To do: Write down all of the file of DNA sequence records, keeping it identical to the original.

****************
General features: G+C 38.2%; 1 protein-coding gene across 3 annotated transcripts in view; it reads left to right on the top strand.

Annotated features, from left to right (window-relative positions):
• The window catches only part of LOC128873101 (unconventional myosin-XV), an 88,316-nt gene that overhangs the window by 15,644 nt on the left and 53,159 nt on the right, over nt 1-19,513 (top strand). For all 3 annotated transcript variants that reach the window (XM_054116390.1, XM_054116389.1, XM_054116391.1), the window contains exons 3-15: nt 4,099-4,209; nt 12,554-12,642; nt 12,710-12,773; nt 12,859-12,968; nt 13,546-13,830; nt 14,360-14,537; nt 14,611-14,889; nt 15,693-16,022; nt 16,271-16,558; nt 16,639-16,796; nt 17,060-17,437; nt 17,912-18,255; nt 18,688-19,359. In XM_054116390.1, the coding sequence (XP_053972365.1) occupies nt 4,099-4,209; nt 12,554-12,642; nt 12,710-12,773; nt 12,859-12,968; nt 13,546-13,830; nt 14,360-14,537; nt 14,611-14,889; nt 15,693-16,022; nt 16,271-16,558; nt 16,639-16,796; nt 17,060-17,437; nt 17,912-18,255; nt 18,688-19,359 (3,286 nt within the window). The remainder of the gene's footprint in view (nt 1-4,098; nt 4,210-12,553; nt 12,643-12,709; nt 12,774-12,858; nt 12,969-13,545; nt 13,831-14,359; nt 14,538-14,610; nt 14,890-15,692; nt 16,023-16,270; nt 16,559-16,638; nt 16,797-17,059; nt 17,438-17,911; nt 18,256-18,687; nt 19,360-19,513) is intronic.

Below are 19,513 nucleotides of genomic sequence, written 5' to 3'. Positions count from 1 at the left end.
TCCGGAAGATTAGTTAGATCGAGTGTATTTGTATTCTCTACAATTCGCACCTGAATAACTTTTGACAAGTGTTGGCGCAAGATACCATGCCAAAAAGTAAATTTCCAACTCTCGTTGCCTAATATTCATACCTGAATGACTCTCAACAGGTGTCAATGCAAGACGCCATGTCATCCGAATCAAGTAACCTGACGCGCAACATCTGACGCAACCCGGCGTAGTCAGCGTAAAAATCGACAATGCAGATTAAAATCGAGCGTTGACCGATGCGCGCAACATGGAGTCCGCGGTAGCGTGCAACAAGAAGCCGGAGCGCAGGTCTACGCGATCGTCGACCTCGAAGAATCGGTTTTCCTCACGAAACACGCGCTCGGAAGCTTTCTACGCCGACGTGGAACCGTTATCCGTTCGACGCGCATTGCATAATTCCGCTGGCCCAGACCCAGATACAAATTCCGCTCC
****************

General features: G+C 38.2%; 1 protein-coding gene across 3 annotated transcripts in view; it reads left to right on the top strand.

Annotated features, from left to right (window-relative positions):
• The window catches only part of LOC128873101 (unconventional myosin-XV), an 88,316-nt gene that overhangs the window by 15,644 nt on the left and 53,159 nt on the right, over nt 1-19,513 (top strand). For all 3 annotated transcript variants that reach the window (XM_054116390.1, XM_054116389.1, XM_054116391.1), the window contains exons 3-15: nt 4,099-4,209; nt 12,554-12,642; nt 12,710-12,773; nt 12,859-12,968; nt 13,546-13,830; nt 14,360-14,537; nt 14,611-14,889; nt 15,693-16,022; nt 16,271-16,558; nt 16,639-16,796; nt 17,060-17,437; nt 17,912-18,255; nt 18,688-19,359. In XM_054116390.1, the coding sequence (XP_053972365.1) occupies nt 4,099-4,209; nt 12,554-12,642; nt 12,710-12,773; nt 12,859-12,968; nt 13,546-13,830; nt 14,360-14,537; nt 14,611-14,889; nt 15,693-16,022; nt 16,271-16,558; nt 16,639-16,796; nt 17,060-17,437; nt 17,912-18,255; nt 18,688-19,359 (3,286 nt within the window). The remainder of the gene's footprint in view (nt 1-4,098; nt 4,210-12,553; nt 12,643-12,709; nt 12,774-12,858; nt 12,969-13,545; nt 13,831-14,359; nt 14,538-14,610; nt 14,890-15,692; nt 16,023-16,270; nt 16,559-16,638; nt 16,797-17,059; nt 17,438-17,911; nt 18,256-18,687; nt 19,360-19,513) is intronic.

Below are 19,513 nucleotides of genomic sequence, written 5' to 3'. Positions count from 1 at the left end.
TCCGGAAGATTAGTTAGATCGAGTGTATTTGTATTCTCTACAATTCGCACCTGAATAACTTTTGACAAGTGTTGGCGCAAGATACCATGCCAAAAAGTAAATTTCCAACTCTCGTTGCCTAATATTCATACCTGAATGACTCTCAACAGGTGTCAATGCAAGACGCCATGTCATCCGAATCAAGTAACCTGACGCGCAACATCTGACGCAACCCGGCGTAGTCAGCGTAAAAATCGACAATGCAGATTAAAATCGAGCGTTGACCGATGCGCGCAACATGGAGTCCGCGGTAGCGTGCAACAAGAAGCCGGAGCGCAGGTCTACGCGATCGTCGACCTCGAAGAATCGGTTTTCCTCACGAAACACGCGCTCGGAAGCTTTCTACGCCGACGTGGAACCGTTATCCGTTCGACGCGCATTGCATAATTCCGCTGGCCCAGACCCAGATACAAATTCCGCTCC